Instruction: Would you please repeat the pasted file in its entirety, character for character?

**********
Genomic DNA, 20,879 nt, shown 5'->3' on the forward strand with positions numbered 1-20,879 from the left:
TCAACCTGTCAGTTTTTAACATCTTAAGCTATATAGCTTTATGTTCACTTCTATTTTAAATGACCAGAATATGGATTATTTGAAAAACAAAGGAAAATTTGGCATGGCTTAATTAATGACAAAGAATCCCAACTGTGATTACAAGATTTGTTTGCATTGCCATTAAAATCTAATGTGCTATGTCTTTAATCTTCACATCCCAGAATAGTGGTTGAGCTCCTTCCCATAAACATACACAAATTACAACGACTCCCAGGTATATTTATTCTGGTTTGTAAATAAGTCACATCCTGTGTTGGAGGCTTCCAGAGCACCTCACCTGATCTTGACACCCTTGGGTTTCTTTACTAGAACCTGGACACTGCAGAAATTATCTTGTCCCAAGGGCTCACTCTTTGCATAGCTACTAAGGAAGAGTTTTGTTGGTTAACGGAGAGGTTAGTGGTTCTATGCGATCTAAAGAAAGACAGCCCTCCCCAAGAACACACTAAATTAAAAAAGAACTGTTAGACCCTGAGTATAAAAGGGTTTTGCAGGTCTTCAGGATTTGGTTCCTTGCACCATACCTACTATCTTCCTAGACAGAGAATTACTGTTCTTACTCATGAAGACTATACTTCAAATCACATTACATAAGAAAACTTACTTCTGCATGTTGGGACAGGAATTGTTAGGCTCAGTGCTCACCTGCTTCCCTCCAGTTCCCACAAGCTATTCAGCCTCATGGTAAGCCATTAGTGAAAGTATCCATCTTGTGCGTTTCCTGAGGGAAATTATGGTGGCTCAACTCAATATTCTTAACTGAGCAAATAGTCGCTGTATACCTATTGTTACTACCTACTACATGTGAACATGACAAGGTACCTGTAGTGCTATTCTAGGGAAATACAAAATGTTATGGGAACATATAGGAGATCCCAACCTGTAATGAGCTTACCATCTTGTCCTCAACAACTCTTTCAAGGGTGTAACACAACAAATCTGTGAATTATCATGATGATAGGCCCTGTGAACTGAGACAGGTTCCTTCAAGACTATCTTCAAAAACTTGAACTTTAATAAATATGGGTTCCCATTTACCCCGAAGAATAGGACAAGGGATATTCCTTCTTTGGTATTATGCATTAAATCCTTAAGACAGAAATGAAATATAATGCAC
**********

Genomic DNA, 20,879 nt, shown 5'->3' on the forward strand with positions numbered 1-20,879 from the left:
TCAACCTGTCAGTTTTTAACATCTTAAGCTATATAGCTTTATGTTCACTTCTATTTTAAATGACCAGAATATGGATTATTTGAAAAACAAAGGAAAATTTGGCATGGCTTAATTAATGACAAAGAATCCCAACTGTGATTACAAGATTTGTTTGCATTGCCATTAAAATCTAATGTGCTATGTCTTTAATCTTCACATCCCAGAATAGTGGTTGAGCTCCTTCCCATAAACATACACAAATTACAACGACTCCCAGGTATATTTATTCTGGTTTGTAAATAAGTCACATCCTGTGTTGGAGGCTTCCAGAGCACCTCACCTGATCTTGACACCCTTGGGTTTCTTTACTAGAACCTGGACACTGCAGAAATTATCTTGTCCCAAGGGCTCACTCTTTGCATAGCTACTAAGGAAGAGTTTTGTTGGTTAACGGAGAGGTTAGTGGTTCTATGCGATCTAAAGAAAGACAGCCCTCCCCAAGAACACACTAAATTAAAAAAGAACTGTTAGACCCTGAGTATAAAAGGGTTTTGCAGGTCTTCAGGATTTGGTTCCTTGCACCATACCTACTATCTTCCTAGACAGAGAATTACTGTTCTTACTCATGAAGACTATACTTCAAATCACATTACATAAGAAAACTTACTTCTGCATGTTGGGACAGGAATTGTTAGGCTCAGTGCTCACCTGCTTCCCTCCAGTTCCCACAAGCTATTCAGCCTCATGGTAAGCCATTAGTGAAAGTATCCATCTTGTGCGTTTCCTGAGGGAAATTATGGTGGCTCAACTCAATATTCTTAACTGAGCAAATAGTCGCTGTATACCTATTGTTACTACCTACTACATGTGAACATGACAAGGTACCTGTAGTGCTATTCTAGGGAAATACAAAATGTTATGGGAACATATAGGAGATCCCAACCTGTAATGAGCTTACCATCTTGTCCTCAACAACTCTTTCAAGGGTGTAACACAACAAATCTGTGAATTATCATGATGATAGGCCCTGTGAACTGAGACAGGTTCCTTCAAGACTATCTTCAAAAACTTGAACTTTAATAAATATGGGTTCCCATTTACCCCGAAGAATAGGACAAGGGATATTCCTTCTTTGGTATTATGCATTAAATCCTTAAGACAGAAATGAAATATAATGCAC